Among the many responses to our article on the 20 Most Cringeworthy Star Trek Film Moments, one of the most common was "What about the J.J. Abrams movies? What about all the scenes that embarrass us when we show those movies to non-fan friends?" (Actually, the most common responses were about our lack of a sense of humour and our questionable parentage, making us wonder whether those people knew the article was meant to be for fun). There are two very good reasons why the first list did not include the alternate universe movies: 1) the Classic Trek and Next Gen movies easily filled up our twenty slots; and 2) the New Trek movies warrant a list all on their own - and that's with only two of them. As was the case with the first list, your mileage may vary - what makes one person cringe will make another fall to the floor with laughter. One thing is entirely for certain though, no one can deny just how worthy these moments are for this list. These are some of the moments that induce severe shoulder cramps and a desire to go do something more enjoyable. Oral surgery, for instance.
20. Lens Flare From Star Trek And Star Trek Into Darkness
Less of a specific cringeworthy moment and more of an ongoing continuum of them, lens flare is one of the many new things that J.J. Abrams has introduced into the Star Trek universe. It's hardly a new cinematic device, having been used in many earlier movies such as Easy Rider to enhance dramatic effect. When used sparingly, it does. When used in every single shot, it gets distracting, and it drains the drama right out of otherwise moving scenes, such as Carol Marcus' confrontation with her daddy in the second movie. (And no, the image above is not photoshopped - that's how much flare it's got.) We're reminded of Jennifer Aniston's boss in Office Space advising her that she needed "more flair" - it's advice that Abrams has, sadly, taken to heart, and it makes us cringe every time. Reportedly, Abrams' own wife complained about the amount of flare in the second movie, so much so that he is now considering toning it down. If your own wife says you're flaring too much, though, it's probably a good idea to cut it out.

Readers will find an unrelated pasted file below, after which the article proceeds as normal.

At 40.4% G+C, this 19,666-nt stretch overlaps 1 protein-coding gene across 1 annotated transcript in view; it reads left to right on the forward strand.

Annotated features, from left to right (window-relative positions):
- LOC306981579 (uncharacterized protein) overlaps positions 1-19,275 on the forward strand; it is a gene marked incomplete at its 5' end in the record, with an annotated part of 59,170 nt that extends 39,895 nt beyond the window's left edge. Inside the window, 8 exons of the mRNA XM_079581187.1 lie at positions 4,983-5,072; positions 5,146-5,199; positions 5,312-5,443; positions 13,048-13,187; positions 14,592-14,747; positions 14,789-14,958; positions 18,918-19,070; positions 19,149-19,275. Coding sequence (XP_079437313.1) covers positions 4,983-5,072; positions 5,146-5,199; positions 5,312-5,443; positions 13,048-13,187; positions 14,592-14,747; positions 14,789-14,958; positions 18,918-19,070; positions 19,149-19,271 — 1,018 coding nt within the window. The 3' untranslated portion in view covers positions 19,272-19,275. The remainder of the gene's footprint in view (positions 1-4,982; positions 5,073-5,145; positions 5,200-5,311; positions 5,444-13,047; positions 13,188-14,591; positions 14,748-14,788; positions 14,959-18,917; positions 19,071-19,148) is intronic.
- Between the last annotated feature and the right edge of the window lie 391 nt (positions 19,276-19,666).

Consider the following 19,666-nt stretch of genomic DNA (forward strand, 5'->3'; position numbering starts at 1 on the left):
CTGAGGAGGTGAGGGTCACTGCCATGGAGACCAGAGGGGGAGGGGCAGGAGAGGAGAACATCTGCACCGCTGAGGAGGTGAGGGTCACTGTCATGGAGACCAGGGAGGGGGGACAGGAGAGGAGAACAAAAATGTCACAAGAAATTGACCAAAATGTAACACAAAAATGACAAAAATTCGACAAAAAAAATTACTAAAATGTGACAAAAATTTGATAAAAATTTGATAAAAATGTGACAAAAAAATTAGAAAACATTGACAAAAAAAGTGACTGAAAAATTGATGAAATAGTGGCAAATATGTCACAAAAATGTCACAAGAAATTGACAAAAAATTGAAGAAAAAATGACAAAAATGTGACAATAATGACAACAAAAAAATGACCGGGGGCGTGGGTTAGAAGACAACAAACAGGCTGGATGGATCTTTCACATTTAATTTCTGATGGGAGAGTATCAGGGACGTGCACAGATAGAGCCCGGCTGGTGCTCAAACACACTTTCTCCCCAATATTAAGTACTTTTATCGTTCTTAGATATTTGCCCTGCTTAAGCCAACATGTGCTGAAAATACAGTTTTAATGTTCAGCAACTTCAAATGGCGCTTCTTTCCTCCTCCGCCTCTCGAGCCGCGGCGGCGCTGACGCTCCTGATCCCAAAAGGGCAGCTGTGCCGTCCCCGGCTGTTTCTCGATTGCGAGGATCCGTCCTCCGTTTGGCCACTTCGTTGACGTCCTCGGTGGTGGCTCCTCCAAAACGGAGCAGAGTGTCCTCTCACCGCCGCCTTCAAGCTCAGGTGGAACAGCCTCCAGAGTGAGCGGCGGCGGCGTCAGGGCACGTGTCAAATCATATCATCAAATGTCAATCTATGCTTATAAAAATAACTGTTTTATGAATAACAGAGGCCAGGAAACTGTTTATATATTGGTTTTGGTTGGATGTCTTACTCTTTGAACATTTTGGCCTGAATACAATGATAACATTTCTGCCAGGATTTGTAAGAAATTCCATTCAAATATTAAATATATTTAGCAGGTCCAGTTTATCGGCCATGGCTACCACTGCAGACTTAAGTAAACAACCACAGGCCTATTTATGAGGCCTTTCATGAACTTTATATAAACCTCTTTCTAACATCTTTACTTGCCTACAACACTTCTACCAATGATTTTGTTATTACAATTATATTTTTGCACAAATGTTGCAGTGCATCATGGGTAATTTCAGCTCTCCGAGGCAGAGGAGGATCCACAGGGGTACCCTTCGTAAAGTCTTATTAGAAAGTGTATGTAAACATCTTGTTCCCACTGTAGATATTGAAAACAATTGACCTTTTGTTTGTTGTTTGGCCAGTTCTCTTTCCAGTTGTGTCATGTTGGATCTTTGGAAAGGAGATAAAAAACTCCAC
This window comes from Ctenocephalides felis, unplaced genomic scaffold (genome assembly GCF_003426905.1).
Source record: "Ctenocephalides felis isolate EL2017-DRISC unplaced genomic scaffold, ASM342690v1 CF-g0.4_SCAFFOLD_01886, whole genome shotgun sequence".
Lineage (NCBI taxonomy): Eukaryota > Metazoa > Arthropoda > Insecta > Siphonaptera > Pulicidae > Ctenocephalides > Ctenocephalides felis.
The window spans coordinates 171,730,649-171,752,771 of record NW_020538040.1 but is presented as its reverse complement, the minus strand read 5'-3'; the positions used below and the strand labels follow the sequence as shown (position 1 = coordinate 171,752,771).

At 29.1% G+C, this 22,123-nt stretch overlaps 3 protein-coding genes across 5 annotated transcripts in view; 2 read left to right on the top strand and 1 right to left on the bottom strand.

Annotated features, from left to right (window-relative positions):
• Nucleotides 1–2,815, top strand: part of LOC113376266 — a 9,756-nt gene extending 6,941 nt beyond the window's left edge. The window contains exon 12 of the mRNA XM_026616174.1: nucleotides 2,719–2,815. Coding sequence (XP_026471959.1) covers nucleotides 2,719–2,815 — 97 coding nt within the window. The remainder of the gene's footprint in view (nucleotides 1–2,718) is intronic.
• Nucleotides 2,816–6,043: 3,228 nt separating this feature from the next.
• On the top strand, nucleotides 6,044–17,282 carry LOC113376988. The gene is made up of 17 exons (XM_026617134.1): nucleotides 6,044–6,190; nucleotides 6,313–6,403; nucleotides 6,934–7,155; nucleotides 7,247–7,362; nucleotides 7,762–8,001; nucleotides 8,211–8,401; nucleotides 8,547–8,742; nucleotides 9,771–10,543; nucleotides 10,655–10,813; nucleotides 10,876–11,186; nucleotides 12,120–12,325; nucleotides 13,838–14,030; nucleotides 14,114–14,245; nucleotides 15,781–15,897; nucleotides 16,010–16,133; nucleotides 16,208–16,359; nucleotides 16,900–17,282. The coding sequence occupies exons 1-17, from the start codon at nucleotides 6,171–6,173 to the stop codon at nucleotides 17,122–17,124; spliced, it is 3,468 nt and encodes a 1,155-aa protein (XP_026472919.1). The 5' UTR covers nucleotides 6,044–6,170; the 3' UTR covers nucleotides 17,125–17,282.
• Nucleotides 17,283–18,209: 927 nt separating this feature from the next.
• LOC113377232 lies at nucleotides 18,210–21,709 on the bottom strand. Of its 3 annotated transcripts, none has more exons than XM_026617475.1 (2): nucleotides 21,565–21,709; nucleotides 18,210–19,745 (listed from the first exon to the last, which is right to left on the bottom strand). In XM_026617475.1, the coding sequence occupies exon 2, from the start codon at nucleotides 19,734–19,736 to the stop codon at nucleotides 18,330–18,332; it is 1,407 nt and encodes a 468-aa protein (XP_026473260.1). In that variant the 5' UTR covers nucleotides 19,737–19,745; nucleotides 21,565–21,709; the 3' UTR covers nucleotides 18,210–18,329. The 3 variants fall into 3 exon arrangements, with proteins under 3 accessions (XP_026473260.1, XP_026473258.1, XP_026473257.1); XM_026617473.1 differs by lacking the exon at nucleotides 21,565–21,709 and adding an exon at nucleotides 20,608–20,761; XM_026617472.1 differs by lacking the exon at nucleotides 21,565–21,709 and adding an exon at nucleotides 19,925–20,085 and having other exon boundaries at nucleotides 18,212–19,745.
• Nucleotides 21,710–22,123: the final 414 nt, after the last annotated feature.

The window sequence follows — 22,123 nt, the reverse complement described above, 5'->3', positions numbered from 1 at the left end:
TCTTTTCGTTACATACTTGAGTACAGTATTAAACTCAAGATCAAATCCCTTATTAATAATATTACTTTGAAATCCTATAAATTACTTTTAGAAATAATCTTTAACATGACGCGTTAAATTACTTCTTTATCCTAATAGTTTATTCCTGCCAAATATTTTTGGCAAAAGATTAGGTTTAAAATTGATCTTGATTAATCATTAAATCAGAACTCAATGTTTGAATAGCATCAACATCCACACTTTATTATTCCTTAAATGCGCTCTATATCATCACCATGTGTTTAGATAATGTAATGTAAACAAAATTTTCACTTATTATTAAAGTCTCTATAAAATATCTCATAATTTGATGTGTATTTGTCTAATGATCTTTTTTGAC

Tony Whitt has previously written TV, DVD, and comic reviews for CINESCAPE, NOW PLAYING, and iF MAGAZINE. His weekly COMICSCAPE columns from the early 2000s can still be found archived on Mania.com. He has also written a book of gay-themed short stories titled CRESCENT CITY CONNECTIONS, available on Amazon.com in both paperback and Kindle format. Whitt currently lives and works in Chicago, Illinois.